In 2001, Greenwatch trained District Environment Committees, and other Civil Society leaders and stakeholders in Eastern Uganda (particularly Tororo, Busia and Mbale districts), in the formulation of environmental ordinances and by-laws. This activity created awareness of the district officers on environmental conservation, management as well as related laws and policies.

    Greenwatch received financial support in October 2004 from the FORD Foundation to facilitate an environmental law awareness raising project aimed at assisting Luweero (Central Uganda), Bugiri (Eastern Uganda) and Rakai (South-Western Uganda) districts to formulate and develop environmental ordinances/by-laws for sound environmental management. The partners of the project included: NEMA, The District Technical Committees (including Fisheries, Water resources management, entomology, wetlands management, planning, agriculture, and land management), Sub-county and parish chiefs, Local council chairpersons, and extension workers working at the grass root level with the local people.

    The main objectives of the project included:

    • Increasing public participation in enforcement and management of the environment and natural resources.
    • Improving environmental management at household and community level through participatory approach.
    • Enhancing the legal and institutional framework.
    • Assisting districts in the formulation and development of By-laws/ordinances, so as to build the capacity of district officials, NGOs and CBOs as well as the local community members to support environmental law enforcement.
    • The project was also aimed at equipping the district officials, local communities and community based organizations with knowledge and information to enable them understand the laws and regulations that govern environmental management and also help the technical team spearhead the protection and management of the environment in their respective project areas/districts. The process resulted in the designing and formulation of environmental by-laws for environmental management.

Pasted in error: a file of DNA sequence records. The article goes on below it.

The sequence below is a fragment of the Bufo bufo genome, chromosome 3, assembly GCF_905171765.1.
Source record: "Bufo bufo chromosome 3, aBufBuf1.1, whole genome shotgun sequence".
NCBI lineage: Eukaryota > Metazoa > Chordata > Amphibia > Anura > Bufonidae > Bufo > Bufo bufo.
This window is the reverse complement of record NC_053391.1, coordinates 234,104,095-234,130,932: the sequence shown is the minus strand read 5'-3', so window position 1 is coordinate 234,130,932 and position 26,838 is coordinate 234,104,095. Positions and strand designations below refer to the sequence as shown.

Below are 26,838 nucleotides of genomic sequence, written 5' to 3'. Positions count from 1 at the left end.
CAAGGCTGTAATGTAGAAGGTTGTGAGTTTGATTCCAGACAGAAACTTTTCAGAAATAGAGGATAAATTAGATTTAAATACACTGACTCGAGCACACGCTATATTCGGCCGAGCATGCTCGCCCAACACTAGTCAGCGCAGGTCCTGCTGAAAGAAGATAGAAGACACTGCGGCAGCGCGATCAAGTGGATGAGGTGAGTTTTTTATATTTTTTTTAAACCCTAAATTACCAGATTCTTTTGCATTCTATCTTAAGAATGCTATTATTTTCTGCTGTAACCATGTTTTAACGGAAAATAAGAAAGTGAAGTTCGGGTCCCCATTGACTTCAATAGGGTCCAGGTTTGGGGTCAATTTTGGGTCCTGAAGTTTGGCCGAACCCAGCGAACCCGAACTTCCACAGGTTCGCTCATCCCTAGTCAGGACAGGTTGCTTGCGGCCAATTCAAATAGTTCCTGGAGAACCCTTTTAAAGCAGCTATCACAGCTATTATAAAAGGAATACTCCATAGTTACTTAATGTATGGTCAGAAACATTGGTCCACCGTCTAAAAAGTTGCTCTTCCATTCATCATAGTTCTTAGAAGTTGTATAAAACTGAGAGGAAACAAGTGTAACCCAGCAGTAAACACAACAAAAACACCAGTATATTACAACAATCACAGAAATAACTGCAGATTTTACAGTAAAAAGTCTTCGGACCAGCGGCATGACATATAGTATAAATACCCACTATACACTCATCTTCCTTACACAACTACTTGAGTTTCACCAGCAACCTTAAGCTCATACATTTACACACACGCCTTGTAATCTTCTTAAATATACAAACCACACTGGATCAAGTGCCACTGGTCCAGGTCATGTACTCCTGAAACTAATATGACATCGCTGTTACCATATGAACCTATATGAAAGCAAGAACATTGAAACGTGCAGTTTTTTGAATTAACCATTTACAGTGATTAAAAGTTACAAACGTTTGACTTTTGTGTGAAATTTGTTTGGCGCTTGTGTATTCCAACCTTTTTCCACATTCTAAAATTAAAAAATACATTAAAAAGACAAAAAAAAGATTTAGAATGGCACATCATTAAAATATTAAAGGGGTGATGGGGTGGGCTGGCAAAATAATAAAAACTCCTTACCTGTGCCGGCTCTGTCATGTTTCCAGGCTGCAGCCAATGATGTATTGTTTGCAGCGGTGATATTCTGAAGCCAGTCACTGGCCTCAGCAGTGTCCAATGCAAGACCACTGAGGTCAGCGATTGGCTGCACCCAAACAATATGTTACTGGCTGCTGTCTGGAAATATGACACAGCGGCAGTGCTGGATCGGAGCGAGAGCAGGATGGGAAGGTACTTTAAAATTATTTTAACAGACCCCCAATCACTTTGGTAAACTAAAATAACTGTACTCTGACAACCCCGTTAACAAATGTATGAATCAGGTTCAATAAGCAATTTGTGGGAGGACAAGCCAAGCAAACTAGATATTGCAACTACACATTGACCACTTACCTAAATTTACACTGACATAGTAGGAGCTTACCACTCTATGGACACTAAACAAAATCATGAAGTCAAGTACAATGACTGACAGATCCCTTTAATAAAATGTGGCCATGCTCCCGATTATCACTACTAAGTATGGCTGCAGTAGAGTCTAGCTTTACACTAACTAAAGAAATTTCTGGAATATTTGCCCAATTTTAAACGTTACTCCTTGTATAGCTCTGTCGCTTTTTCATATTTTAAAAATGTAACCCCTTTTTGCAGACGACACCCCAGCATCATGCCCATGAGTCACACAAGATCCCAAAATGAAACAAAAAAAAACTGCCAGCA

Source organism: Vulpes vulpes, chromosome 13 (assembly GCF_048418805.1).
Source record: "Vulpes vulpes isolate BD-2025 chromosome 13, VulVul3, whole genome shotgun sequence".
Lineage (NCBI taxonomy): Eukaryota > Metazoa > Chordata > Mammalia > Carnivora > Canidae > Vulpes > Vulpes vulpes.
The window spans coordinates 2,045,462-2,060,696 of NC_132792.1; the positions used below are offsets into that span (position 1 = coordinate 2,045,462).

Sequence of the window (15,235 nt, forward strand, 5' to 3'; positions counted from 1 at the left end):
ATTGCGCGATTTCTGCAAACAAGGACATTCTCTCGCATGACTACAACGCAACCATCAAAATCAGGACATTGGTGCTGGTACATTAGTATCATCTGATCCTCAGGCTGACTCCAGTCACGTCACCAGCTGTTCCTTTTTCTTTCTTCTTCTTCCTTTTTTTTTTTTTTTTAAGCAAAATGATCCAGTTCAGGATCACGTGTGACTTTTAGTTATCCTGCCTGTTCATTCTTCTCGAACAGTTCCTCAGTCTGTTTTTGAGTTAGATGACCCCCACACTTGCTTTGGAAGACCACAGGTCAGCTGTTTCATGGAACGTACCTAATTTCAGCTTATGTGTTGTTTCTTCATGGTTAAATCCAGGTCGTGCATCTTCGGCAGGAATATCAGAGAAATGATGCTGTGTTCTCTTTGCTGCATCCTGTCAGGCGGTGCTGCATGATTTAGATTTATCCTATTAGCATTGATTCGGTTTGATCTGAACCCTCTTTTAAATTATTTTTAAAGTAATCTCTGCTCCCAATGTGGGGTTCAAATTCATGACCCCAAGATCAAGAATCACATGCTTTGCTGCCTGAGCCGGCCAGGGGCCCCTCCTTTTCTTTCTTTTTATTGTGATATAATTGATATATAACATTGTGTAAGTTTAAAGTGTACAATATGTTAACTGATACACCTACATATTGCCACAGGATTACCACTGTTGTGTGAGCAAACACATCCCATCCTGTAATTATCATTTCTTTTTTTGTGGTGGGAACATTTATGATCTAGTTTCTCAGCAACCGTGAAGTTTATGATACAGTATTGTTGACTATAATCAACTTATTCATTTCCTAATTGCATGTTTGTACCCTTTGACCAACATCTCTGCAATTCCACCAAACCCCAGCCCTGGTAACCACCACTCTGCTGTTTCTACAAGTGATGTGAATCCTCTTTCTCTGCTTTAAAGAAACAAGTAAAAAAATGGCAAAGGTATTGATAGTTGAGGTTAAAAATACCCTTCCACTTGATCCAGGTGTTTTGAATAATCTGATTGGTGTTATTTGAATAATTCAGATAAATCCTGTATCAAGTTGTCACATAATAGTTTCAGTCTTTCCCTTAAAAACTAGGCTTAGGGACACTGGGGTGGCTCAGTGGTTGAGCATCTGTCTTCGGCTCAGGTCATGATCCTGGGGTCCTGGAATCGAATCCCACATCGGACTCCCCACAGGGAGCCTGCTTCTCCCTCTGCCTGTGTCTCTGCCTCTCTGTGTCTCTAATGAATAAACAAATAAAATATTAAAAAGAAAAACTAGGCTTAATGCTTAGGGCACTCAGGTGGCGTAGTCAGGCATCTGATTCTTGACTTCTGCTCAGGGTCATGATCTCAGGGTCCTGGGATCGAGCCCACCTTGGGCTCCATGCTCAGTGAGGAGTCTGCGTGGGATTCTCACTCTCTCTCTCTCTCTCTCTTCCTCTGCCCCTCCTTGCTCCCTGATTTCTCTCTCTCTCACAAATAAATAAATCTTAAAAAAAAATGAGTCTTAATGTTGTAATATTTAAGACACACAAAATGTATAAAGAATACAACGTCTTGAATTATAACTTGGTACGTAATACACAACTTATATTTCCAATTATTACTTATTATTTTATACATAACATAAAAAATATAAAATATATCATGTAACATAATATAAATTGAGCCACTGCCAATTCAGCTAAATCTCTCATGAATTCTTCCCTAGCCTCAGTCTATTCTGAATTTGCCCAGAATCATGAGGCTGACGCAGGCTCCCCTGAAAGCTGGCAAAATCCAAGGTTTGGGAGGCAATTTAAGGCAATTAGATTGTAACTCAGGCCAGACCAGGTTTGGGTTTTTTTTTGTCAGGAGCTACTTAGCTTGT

The various partners with whom Greenwatch worked on this project include:

    • The National Environment Management Authority (NEMA), which is the lead national agency charged with environmental management and also development of environment related legislation governing environmental protection, in implementing this project.
    • The District Technical Committees (including Fisheries, Water resources management, entomology, wetlands management, planning, agriculture, land management) officers who identified issues and problems that were addressed in the ordinance.
    • Sub-county and parish chiefs, Local council chairpersons, and extension workers working at the grass roots level with the local people.
    • The ordinances were drafted with full participation of the district technical officials, community based organisations, subcounty and parish chiefs together with some communities and disseminated to the district technical team for review and also to incorporate issues that they feel should be captured. The ordinances were then submitted to the district council members to be adopted and endorsed; after which they will be submitted to the Attorney General for enactment.The ordinances are currently before the district councils.
  4. Training of Police Officers and Prosecutors;

    Training of law enforcement officers is aimed at providing tools of enforcement of environmental laws and regulations and to equip such officers with knowledge and skills on environmental cases and how such crimes can be handled.